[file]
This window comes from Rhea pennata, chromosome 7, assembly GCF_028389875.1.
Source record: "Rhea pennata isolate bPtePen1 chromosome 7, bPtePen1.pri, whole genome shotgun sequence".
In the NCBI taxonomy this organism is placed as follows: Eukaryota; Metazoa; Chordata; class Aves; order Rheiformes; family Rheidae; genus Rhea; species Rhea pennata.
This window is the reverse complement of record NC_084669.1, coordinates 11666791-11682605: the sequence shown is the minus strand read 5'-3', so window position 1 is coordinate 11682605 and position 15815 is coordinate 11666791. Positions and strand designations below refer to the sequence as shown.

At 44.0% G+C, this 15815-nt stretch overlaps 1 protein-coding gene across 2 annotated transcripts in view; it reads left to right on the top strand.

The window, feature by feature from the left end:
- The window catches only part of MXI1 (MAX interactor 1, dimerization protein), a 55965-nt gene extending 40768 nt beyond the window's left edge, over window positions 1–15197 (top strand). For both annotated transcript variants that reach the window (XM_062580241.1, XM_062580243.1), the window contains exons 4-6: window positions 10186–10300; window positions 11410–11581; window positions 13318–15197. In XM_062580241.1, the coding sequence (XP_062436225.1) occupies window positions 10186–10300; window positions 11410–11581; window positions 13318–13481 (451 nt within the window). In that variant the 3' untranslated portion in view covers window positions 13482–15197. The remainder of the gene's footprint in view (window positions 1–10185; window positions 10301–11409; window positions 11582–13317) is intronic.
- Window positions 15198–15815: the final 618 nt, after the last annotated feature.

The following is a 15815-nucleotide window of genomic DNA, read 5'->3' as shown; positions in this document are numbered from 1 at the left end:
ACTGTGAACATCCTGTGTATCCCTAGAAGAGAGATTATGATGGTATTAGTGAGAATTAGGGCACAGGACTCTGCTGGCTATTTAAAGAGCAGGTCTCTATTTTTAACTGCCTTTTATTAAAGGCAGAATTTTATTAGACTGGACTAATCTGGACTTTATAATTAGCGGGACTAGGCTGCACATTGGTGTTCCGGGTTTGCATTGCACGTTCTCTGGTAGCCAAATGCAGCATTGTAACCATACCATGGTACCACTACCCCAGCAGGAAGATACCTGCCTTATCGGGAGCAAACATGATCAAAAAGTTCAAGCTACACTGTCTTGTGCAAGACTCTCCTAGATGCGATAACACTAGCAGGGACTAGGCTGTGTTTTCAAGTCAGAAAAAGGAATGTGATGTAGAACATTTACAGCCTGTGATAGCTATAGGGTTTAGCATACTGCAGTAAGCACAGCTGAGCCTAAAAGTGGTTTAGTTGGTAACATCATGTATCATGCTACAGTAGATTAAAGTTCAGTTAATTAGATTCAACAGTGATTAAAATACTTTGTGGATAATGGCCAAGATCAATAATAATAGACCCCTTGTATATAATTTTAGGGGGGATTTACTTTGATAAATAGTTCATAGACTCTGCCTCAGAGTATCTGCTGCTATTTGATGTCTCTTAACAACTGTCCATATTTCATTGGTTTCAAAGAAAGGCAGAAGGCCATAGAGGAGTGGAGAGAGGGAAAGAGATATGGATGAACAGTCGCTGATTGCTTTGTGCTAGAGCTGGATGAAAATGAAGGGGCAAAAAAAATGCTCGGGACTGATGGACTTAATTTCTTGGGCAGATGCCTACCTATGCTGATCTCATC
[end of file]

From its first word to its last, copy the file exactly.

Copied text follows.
This window comes from Rhea pennata, chromosome 7, assembly GCF_028389875.1.
Source record: "Rhea pennata isolate bPtePen1 chromosome 7, bPtePen1.pri, whole genome shotgun sequence".
In the NCBI taxonomy this organism is placed as follows: Eukaryota; Metazoa; Chordata; class Aves; order Rheiformes; family Rheidae; genus Rhea; species Rhea pennata.
This window is the reverse complement of record NC_084669.1, coordinates 11666791-11682605: the sequence shown is the minus strand read 5'-3', so window position 1 is coordinate 11682605 and position 15815 is coordinate 11666791. Positions and strand designations below refer to the sequence as shown.

At 44.0% G+C, this 15815-nt stretch overlaps 1 protein-coding gene across 2 annotated transcripts in view; it reads left to right on the top strand.

The window, feature by feature from the left end:
- The window catches only part of MXI1 (MAX interactor 1, dimerization protein), a 55965-nt gene extending 40768 nt beyond the window's left edge, over window positions 1–15197 (top strand). For both annotated transcript variants that reach the window (XM_062580241.1, XM_062580243.1), the window contains exons 4-6: window positions 10186–10300; window positions 11410–11581; window positions 13318–15197. In XM_062580241.1, the coding sequence (XP_062436225.1) occupies window positions 10186–10300; window positions 11410–11581; window positions 13318–13481 (451 nt within the window). In that variant the 3' untranslated portion in view covers window positions 13482–15197. The remainder of the gene's footprint in view (window positions 1–10185; window positions 10301–11409; window positions 11582–13317) is intronic.
- Window positions 15198–15815: the final 618 nt, after the last annotated feature.

The following is a 15815-nucleotide window of genomic DNA, read 5'->3' as shown; positions in this document are numbered from 1 at the left end:
ACTGTGAACATCCTGTGTATCCCTAGAAGAGAGATTATGATGGTATTAGTGAGAATTAGGGCACAGGACTCTGCTGGCTATTTAAAGAGCAGGTCTCTATTTTTAACTGCCTTTTATTAAAGGCAGAATTTTATTAGACTGGACTAATCTGGACTTTATAATTAGCGGGACTAGGCTGCACATTGGTGTTCCGGGTTTGCATTGCACGTTCTCTGGTAGCCAAATGCAGCATTGTAACCATACCATGGTACCACTACCCCAGCAGGAAGATACCTGCCTTATCGGGAGCAAACATGATCAAAAAGTTCAAGCTACACTGTCTTGTGCAAGACTCTCCTAGATGCGATAACACTAGCAGGGACTAGGCTGTGTTTTCAAGTCAGAAAAAGGAATGTGATGTAGAACATTTACAGCCTGTGATAGCTATAGGGTTTAGCATACTGCAGTAAGCACAGCTGAGCCTAAAAGTGGTTTAGTTGGTAACATCATGTATCATGCTACAGTAGATTAAAGTTCAGTTAATTAGATTCAACAGTGATTAAAATACTTTGTGGATAATGGCCAAGATCAATAATAATAGACCCCTTGTATATAATTTTAGGGGGGATTTACTTTGATAAATAGTTCATAGACTCTGCCTCAGAGTATCTGCTGCTATTTGATGTCTCTTAACAACTGTCCATATTTCATTGGTTTCAAAGAAAGGCAGAAGGCCATAGAGGAGTGGAGAGAGGGAAAGAGATATGGATGAACAGTCGCTGATTGCTTTGTGCTAGAGCTGGATGAAAATGAAGGGGCAAAAAAAATGCTCGGGACTGATGGACTTAATTTCTTGGGCAGATGCCTACCTATGCTGATCTCATC